IndyCar: Helio Castroneves on probation for social media policy violation

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A tweet from Helio Castroneves’ official account after the Toyota Grand Prix of Long Beach has put the three-time Indianapolis 500 champion on probation through June 30.

According to INDYCAR, Castroneves violated Rule 9.3.8 of the Verizon IndyCar Series rulebook regarding social media policy.

The tweet in question criticized Race Control for not penalizing drivers during the race and featured a thumbs-down symbol in the center of the series’ logo. It was promptly taken down but Trackside Online managed to capture it before that point:

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Castroneves later tweeted that it was his sister, Kati, who had sent it out originally. He then apologized for the matter…

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And soon after, Kati did the same on her own account…

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It’s not the first time that Castroneves has gotten in trouble for social media mishaps.

Three years ago in the IndyCar race at Twin Ring Motegi, Castroneves was penalized for passing J.R. Hildebrand in a local yellow zone on the final lap, and was knocked from seventh to 22nd at the finish.

That annoyed Castroneves, who called INDYCAR president of competition and then-chief steward Brian Barnhart a “circus clown” on his Twitter account. He was fined $30,000.

Lauda labels Verstappen USGP penalty ‘the worst I’ve ever seen’

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Mercedes Formula 1 non-executive chairman Niki Lauda has called the FIA stewards’ decision to penalize Max Verstappen for his last-lap pass on Kimi Raikkonen in Sunday’s United States Grand Prix as “the worst I’ve ever seen”.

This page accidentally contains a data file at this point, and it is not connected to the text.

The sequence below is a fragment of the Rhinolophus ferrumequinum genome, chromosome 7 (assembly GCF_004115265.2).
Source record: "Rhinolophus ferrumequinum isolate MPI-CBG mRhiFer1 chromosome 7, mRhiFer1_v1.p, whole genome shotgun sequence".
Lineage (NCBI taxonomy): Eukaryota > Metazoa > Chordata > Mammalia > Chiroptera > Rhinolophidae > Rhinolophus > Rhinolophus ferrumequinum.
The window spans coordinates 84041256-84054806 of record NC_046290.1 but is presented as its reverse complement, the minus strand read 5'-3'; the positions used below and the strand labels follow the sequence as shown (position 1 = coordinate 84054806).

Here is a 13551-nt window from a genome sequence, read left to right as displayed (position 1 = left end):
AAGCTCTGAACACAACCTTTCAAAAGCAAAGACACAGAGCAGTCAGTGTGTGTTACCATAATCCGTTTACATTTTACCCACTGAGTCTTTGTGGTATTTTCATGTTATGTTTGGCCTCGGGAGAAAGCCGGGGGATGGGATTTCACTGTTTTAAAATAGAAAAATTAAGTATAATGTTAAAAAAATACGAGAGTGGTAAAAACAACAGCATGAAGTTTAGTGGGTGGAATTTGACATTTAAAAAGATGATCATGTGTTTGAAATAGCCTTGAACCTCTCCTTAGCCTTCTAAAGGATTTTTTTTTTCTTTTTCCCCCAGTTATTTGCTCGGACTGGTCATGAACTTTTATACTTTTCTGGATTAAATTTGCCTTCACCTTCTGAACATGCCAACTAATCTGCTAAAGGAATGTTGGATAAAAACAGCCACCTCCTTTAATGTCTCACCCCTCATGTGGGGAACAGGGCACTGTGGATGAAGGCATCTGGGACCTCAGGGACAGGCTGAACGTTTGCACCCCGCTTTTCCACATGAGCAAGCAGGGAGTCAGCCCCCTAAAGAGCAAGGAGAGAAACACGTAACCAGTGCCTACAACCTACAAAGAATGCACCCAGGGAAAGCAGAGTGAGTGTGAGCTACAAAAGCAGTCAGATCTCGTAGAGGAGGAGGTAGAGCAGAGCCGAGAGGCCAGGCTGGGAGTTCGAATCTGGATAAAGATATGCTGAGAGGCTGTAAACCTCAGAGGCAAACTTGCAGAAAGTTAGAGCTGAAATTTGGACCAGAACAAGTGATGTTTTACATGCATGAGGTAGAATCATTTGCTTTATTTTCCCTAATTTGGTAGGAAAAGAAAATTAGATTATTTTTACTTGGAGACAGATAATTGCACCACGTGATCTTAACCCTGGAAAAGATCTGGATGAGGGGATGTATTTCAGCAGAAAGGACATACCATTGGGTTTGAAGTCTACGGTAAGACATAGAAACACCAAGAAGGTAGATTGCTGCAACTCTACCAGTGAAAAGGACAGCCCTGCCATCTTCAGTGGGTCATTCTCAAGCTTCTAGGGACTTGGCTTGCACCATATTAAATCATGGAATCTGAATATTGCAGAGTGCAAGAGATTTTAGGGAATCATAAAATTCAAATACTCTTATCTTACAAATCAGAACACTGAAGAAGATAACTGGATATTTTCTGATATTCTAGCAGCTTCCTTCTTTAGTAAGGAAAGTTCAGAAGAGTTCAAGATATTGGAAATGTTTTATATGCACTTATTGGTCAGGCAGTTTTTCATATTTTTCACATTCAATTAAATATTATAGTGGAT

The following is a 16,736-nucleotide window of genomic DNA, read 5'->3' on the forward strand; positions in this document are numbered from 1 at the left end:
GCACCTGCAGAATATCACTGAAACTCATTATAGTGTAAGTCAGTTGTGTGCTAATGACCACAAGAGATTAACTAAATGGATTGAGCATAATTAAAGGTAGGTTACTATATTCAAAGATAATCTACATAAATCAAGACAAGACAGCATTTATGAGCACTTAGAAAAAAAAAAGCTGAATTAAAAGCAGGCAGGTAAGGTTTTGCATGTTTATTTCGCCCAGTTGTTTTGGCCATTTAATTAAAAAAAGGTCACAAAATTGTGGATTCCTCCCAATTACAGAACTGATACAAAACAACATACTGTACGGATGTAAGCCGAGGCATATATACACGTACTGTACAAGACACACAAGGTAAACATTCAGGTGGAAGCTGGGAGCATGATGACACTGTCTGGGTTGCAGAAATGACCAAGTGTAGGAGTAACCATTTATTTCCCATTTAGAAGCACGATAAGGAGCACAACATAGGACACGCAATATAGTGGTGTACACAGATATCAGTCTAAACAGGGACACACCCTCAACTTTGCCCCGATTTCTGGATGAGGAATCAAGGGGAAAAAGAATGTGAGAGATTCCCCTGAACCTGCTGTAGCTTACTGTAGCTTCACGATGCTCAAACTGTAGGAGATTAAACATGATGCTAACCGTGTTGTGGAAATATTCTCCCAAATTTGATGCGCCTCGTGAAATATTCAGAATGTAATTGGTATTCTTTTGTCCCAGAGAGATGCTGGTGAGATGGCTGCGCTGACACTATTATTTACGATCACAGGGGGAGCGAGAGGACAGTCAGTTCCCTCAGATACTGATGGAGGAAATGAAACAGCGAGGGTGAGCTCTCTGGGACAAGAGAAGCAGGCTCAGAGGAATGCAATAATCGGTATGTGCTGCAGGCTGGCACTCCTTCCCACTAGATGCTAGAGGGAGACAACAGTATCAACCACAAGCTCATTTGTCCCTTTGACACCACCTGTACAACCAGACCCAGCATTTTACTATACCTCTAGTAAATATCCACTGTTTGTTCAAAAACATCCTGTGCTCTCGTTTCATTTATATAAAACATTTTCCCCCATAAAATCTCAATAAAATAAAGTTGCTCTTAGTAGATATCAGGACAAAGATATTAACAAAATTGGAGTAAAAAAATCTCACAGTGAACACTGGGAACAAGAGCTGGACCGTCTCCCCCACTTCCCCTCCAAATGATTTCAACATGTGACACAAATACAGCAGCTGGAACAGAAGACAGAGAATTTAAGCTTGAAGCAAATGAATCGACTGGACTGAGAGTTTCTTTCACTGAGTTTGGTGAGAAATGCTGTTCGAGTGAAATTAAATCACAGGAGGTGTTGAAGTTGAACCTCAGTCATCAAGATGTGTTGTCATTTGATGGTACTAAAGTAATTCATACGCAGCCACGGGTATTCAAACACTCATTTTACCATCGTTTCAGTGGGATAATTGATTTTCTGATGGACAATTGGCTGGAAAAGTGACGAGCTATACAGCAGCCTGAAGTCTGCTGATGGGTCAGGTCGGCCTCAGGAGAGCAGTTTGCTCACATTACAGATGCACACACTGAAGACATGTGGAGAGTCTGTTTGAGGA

Verstappen charged from 16th on the grid to take third place from Raikkonen on the last lap after a stunning fight through the field, completing the fightback with a bold pass in the final sector.

However, the stewards stripped Verstappen of P3 after he appeared to put all four wheels off the circuit when riding the kerb to pass Raikkonen, causing outcry in the F1 community.

Speaking to reporters after the race in Austin, Lauda condemned the stewards’ decision, slamming them for interfering in the late fight.

“We had meetings at the start of the year to see how far stewards should go in decisions during a race because it always says ‘under investigation’,” Lauda said, as quoted by Crash.net.

“So we complained about that and we agreed all together that the stewards would not interfere – very simple.

“If the driver goes over another and upside down, only then would they weigh in. That was at the beginning of last year.

“For six months it was OK, but this decision was the worst I’ve ever seen. He did nothing wrong.”

Lauda said F1 team bosses would discuss stewarding at the next Strategy Group meeting, which is due to be held in the next two weeks.

“These are racing drivers. We are not on the normal roads and it is ridiculous to destroy the sport with these kind of decisions,” Lauda said.

“At the next strategy meeting, we will put it back on the agenda and start all over again, because we cannot do that.

“They go too far and interfere and there was nothing to interfere with. It was normal overtaking.”